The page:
Delicate slices of buttery salmon, swimming in a flavour-packed soy, sesame and lime dressing is the ultimate no-cook elegant appetizer or light meal. And, it takes just 10 minutes to make.
I’m not sure there’s another recipe that delivers so much with so little effort. It looks delicate and gorgeous, is PACKED with flavour and takes literally 10 minutes with absolutely zero cooking.
Raw salmon is delicate, buttery soft and absolutely delicious and is the perfect vessel for this bold, zingy soy, sesame and lime dressing. It’s also PERFECT for entertaining – you can arrange a big platter for people to help themselves from, or make individual plates.
What is crudo?
‘Crudo’ is actually the Spanish and Italian word for ‘raw’, and that’s where this dish originated. Loosely speaking, it’s a dish of sliced raw fish, dressed with olive oil and some kind of citrus. Crudo isn’t like ceviche – where the citrus ‘cooks’ the fish before serving – and that’s why crudo ideally needs to be dressed and served right away.
Crudo is actually a bit of a loose term, and it means you can really play around with different flavour combinations.
This recipe is packed with bold flavours, and most ingredients are cupboard staples.
- Salmon. Because this is a raw fish dish, it’s important to buy the right salmon. Funnily enough, farmed salmon is actually considered safer to eat raw than wild salmon. That’s because farmed salmon have a controlled diet, whereas wild salmon will have a varied diet where they could be exposed to parasites. Basically, you want to look for salmon that’s labelled as being pre-frozen or flash-frozen – this process will kill any parasites that may have been lurking. Some fish might be labelled as ‘sushi grade’ or ‘sashimi grade’, but it turns out this is just marketing jargon and doesn’t mean much. So to be on the safe side, look for farmed salmon that’s been labelled as being flash frozen. You should be able to find this at larger grocery stores, and at fishmongers. If you’re unsure of what to get, ask the staff to help you.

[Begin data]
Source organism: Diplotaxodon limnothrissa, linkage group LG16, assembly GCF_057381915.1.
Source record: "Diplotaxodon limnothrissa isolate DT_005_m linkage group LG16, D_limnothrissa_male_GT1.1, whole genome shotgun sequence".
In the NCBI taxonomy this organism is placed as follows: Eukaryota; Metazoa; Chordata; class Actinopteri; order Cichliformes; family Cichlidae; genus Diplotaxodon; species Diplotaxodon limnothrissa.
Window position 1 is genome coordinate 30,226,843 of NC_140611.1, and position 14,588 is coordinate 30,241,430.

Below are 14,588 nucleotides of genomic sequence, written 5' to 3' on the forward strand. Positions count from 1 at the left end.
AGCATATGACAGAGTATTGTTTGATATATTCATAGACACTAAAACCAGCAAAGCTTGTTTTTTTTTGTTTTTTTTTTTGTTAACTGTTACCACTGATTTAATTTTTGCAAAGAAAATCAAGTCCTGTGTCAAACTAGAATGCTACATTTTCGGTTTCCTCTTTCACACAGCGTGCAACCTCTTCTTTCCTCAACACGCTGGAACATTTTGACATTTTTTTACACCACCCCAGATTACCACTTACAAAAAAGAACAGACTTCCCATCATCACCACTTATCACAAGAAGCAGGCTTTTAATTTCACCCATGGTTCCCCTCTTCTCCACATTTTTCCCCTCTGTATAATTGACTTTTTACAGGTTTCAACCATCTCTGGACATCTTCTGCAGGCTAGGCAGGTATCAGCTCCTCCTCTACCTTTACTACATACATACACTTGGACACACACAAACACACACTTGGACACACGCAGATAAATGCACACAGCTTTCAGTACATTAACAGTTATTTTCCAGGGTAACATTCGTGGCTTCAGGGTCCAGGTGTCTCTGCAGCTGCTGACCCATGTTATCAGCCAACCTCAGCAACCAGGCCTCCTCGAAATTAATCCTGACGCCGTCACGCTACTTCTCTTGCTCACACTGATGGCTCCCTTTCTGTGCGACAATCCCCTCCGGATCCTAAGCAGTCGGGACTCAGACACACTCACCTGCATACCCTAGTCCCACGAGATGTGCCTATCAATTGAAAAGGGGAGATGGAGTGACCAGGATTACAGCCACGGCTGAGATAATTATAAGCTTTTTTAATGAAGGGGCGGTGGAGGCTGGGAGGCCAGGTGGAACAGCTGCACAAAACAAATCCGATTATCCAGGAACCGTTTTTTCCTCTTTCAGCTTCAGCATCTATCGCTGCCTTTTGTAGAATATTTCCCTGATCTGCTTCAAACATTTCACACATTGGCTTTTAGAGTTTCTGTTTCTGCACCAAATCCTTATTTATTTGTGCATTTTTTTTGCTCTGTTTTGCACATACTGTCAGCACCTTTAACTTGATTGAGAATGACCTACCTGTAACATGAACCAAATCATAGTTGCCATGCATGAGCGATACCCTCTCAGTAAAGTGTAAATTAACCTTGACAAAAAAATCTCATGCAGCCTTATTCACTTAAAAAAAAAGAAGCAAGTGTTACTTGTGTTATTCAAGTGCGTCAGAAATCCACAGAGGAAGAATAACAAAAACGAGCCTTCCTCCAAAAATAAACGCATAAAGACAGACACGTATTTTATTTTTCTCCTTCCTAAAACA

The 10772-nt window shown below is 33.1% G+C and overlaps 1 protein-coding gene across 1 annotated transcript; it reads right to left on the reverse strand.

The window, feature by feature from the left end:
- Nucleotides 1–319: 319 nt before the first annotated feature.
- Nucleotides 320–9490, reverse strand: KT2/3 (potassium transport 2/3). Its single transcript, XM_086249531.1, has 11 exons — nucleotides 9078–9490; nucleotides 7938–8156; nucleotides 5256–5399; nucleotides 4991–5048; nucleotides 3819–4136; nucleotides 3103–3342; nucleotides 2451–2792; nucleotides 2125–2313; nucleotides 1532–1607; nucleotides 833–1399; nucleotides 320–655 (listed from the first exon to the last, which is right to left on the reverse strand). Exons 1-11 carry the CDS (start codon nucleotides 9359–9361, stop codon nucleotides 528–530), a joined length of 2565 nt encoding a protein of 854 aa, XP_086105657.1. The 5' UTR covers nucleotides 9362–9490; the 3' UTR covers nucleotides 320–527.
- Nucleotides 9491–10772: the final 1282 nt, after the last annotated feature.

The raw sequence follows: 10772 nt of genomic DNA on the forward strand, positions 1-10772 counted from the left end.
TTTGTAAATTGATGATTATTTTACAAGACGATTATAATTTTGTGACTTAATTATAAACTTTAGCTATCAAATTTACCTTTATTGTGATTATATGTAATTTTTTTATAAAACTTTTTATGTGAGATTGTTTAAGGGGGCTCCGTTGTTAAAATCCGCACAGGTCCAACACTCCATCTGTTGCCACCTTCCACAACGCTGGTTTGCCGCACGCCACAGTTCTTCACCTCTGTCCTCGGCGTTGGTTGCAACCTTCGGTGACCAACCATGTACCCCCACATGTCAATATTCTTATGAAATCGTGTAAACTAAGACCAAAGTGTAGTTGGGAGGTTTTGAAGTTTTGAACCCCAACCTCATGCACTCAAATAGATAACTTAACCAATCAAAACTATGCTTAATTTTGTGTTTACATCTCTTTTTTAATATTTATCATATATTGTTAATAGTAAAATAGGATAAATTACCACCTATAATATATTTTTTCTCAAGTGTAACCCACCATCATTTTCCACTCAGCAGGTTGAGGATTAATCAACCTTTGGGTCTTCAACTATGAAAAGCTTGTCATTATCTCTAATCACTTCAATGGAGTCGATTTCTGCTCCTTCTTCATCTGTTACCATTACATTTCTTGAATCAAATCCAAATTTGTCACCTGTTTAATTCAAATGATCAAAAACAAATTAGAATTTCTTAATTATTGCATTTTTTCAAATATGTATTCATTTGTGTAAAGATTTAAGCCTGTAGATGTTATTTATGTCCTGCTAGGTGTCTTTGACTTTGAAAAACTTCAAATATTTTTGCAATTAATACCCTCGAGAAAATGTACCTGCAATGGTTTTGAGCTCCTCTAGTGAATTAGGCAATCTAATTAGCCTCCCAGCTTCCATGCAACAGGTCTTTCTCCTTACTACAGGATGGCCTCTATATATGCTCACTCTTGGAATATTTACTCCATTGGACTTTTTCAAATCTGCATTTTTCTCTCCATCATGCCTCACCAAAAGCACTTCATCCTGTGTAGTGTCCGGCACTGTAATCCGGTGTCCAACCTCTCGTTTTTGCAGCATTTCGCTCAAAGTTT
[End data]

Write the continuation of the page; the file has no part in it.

- The dressing. Olive oil, sesame oil, soy sauce and lime juice form the bulk of the dressing, with finely diced shallots, garlic and ginger bringing freshness. Try to juice the lime yourself, rather than using bottled lime juice. You could swap the shallot for red onion if you like.
- The toppings. We’re using red chilli, scallions, cilantro and pomegranate seeds to bring a nice contrast of textures and flavours. Pomegranate seeds can be tricky to find, so you can leave those out if you have trouble picking them up. Swap the cilantro for mint or flat-leaf parsley if you don’t like it.
How to make it
Add all the soy lime dressing ingredients to a small bowl, then use a fork and whisk to combine. Slice your salmon VERY thinly (a sharp knife will help!). Gather all your garnishes.
Spoon half of the dressing onto the base of a serving plate, then layer on the salmon pieces. Spoon over the rest of the dressing, then scatter over your garnishes. Serve right away, with a wedge of lime on the side.
Got a question?
No, fish crudo (and this salmon crudo) is a raw dish, where the raw fish is served with a dressing of some kind, usually with olive oil and citrus. ‘Crudo’ is actually the Spanish and Italian word for raw!
Yes, you can, but you need to check that you’re buying the right kind. As a rule, look for farmed salmon that’s been pre or flash-frozen. That’s because farmed salmon have a controlled diet, whereas wild salmon could potentially be eating food containing parasites (and parasites are the worry with raw fish). The freezing process will kill any lingering parasites. Salmon might be labelled as ‘sushi grade’ or ‘sashimi grade’, but that’s actually just marketing jargon so it doesn’t mean much. The best place to go is your local fishmonger, or larger grocery stores that have a fish counter. Ask the staff to help you if you’re not sure.
Crudo is best served right after assembling, but you can prepare the elements in advance. You can slice the salmon the day before you want to serve it, and the dressing can be made 5 days in advance if you like.
Like this recipe? Here are others you might enjoy
If you make this recipe, I’d love to hear from you! You can leave me a comment below.Print